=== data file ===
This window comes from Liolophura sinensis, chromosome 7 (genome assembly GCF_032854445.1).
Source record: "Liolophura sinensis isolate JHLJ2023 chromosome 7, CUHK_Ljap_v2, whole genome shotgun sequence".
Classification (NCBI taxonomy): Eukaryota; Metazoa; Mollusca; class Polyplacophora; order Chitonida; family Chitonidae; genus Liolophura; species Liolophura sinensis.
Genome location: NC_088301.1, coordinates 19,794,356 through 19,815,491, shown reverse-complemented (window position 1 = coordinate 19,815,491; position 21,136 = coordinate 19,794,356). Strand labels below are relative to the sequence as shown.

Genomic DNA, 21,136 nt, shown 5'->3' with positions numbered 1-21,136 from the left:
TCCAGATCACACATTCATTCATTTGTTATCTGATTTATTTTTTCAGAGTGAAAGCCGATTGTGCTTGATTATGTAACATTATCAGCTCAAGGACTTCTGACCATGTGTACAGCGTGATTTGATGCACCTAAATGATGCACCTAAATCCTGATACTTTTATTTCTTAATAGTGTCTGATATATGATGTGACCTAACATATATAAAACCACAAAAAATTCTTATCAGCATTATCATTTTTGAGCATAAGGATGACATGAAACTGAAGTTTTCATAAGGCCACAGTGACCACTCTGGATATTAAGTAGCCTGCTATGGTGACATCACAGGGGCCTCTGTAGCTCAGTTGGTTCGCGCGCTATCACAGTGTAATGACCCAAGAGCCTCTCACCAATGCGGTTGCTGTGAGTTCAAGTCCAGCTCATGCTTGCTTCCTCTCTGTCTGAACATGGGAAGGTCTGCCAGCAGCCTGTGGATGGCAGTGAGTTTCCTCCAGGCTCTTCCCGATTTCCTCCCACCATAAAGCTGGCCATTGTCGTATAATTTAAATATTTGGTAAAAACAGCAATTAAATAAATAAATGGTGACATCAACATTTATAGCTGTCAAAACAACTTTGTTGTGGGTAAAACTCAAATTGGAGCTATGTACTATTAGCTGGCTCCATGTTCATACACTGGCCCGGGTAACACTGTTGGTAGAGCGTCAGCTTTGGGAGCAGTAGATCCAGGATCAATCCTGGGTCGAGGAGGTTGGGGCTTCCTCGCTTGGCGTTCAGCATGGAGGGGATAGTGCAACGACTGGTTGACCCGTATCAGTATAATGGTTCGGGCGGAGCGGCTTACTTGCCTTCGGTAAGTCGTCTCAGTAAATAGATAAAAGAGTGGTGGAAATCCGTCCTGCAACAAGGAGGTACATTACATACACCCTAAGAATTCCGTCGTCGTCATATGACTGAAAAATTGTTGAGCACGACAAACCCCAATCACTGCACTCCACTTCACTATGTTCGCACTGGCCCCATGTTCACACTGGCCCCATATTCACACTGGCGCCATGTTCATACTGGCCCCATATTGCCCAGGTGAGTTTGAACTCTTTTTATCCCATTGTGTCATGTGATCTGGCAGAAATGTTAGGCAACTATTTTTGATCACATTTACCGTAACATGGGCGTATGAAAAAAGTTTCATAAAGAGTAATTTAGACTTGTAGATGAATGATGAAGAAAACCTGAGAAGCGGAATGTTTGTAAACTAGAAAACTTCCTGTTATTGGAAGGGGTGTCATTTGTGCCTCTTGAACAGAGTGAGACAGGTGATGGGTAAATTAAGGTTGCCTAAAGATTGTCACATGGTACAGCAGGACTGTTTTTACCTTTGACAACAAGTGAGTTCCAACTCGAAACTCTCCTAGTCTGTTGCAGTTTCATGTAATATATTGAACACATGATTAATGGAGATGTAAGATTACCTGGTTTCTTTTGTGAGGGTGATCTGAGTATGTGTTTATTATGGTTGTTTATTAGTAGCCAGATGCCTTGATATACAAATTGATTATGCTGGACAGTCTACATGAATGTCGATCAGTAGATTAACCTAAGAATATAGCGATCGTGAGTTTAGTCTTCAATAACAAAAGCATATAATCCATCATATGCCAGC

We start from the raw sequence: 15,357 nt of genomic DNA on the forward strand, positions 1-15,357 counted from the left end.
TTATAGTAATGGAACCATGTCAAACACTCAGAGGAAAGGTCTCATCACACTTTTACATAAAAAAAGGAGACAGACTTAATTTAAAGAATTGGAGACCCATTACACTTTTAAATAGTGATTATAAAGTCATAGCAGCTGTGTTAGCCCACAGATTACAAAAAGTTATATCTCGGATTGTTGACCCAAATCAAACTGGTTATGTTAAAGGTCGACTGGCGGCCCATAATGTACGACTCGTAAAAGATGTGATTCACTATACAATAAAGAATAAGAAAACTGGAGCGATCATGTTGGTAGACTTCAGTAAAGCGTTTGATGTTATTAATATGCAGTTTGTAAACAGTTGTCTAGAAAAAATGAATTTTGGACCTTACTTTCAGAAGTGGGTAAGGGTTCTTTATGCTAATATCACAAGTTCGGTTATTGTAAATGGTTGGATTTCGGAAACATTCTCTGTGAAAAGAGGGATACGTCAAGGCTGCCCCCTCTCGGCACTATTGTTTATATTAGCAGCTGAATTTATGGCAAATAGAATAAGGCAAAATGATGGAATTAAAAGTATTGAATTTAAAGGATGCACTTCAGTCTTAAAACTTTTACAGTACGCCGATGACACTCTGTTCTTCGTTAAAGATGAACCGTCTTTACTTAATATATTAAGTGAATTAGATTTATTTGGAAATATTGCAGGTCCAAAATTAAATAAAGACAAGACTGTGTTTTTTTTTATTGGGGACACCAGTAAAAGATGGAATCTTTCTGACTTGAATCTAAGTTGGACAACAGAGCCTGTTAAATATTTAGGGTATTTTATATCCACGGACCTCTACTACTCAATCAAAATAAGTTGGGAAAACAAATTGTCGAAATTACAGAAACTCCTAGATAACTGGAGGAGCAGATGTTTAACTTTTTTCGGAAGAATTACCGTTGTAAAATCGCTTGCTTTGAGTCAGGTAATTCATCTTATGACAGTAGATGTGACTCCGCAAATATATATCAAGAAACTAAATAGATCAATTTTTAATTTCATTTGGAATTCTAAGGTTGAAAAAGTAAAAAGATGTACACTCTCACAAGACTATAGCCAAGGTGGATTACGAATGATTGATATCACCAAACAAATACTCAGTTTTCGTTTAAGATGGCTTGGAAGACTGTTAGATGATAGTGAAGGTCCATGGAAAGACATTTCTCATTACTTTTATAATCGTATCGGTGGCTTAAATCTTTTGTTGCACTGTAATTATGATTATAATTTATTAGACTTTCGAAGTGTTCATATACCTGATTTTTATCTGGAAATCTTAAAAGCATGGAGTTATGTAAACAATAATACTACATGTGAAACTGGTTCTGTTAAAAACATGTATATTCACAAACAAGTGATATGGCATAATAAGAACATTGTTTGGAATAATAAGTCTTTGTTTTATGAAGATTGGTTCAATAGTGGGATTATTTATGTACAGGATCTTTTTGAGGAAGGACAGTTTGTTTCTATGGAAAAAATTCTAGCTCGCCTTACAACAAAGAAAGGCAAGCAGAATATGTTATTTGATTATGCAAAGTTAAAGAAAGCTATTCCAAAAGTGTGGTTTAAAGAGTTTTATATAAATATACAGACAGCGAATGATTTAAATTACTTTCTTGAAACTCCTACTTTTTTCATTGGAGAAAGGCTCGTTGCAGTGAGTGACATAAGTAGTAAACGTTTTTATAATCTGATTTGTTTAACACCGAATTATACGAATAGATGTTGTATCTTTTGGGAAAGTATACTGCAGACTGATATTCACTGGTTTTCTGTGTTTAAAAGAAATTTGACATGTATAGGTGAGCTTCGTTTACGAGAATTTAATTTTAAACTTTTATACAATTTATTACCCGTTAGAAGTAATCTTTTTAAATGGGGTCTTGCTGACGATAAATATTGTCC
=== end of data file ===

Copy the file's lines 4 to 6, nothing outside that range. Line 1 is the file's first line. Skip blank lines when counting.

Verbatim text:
Genome location: NC_088301.1, coordinates 19,794,356 through 19,815,491, shown reverse-complemented (window position 1 = coordinate 19,815,491; position 21,136 = coordinate 19,794,356). Strand labels below are relative to the sequence as shown.

Genomic DNA, 21,136 nt, shown 5'->3' with positions numbered 1-21,136 from the left:
TCCAGATCACACATTCATTCATTTGTTATCTGATTTATTTTTTCAGAGTGAAAGCCGATTGTGCTTGATTATGTAACATTATCAGCTCAAGGACTTCTGACCATGTGTACAGCGTGATTTGATGCACCTAAATGATGCACCTAAATCCTGATACTTTTATTTCTTAATAGTGTCTGATATATGATGTGACCTAACATATATAAAACCACAAAAAATTCTTATCAGCATTATCATTTTTGAGCATAAGGATGACATGAAACTGAAGTTTTCATAAGGCCACAGTGACCACTCTGGATATTAAGTAGCCTGCTATGGTGACATCACAGGGGCCTCTGTAGCTCAGTTGGTTCGCGCGCTATCACAGTGTAATGACCCAAGAGCCTCTCACCAATGCGGTTGCTGTGAGTTCAAGTCCAGCTCATGCTTGCTTCCTCTCTGTCTGAACATGGGAAGGTCTGCCAGCAGCCTGTGGATGGCAGTGAGTTTCCTCCAGGCTCTTCCCGATTTCCTCCCACCATAAAGCTGGCCATTGTCGTATAATTTAAATATTTGGTAAAAACAGCAATTAAATAAATAAATGGTGACATCAACATTTATAGCTGTCAAAACAACTTTGTTGTGGGTAAAACTCAAATTGGAGCTATGTACTATTAGCTGGCTCCATGTTCATACACTGGCCCGGGTAACACTGTTGGTAGAGCGTCAGCTTTGGGAGCAGTAGATCCAGGATCAATCCTGGGTCGAGGAGGTTGGGGCTTCCTCGCTTGGCGTTCAGCATGGAGGGGATAGTGCAACGACTGGTTGACCCGTATCAGTATAATGGTTCGGGCGGAGCGGCTTACTTGCCTTCGGTAAGTCGTCTCAGTAAATAGATAAAAGAGTGGTGGAAATCCGTCCTGCAACAAGGAGGTACATTACATACACCCTAAGAATTCCGTCGTCGTCATATGACTGAAAAATTGTTGAGCACGACAAACCCCAATCACTGCACTCCACTTCACTATGTTCGCACTGGCCCCATGTTCACACTGGCCCCATATTCACACTGGCGCCATGTTCATACTGGCCCCATATTGCCCAGGTGAGTTTGAACTCTTTTTATCCCATTGTGTCATGTGATCTGGCAGAAATGTTAGGCAACTATTTTTGATCACATTTACCGTAACATGGGCGTATGAAAAAAGTTTCATAAAGAGTAATTTAGACTTGTAGATGAATGATGAAGAAAACCTGAGAAGCGGAATGTTTGTAAACTAGAAAACTTCCTGTTATTGGAAGGGGTGTCATTTGTGCCTCTTGAACAGAGTGAGACAGGTGATGGGTAAATTAAGGTTGCCTAAAGATTGTCACATGGTACAGCAGGACTGTTTTTACCTTTGACAACAAGTGAGTTCCAACTCGAAACTCTCCTAGTCTGTTGCAGTTTCATGTAATATATTGAACACATGATTAATGGAGATGTAAGATTACCTGGTTTCTTTTGTGAGGGTGATCTGAGTATGTGTTTATTATGGTTGTTTATTAGTAGCCAGATGCCTTGATATACAAATTGATTATGCTGGACAGTCTACATGAATGTCGATCAGTAGATTAACCTAAGAATATAGCGATCGTGAGTTTAGTCTTCAATAACAAAAGCATATAATCCATCATATGCCAGC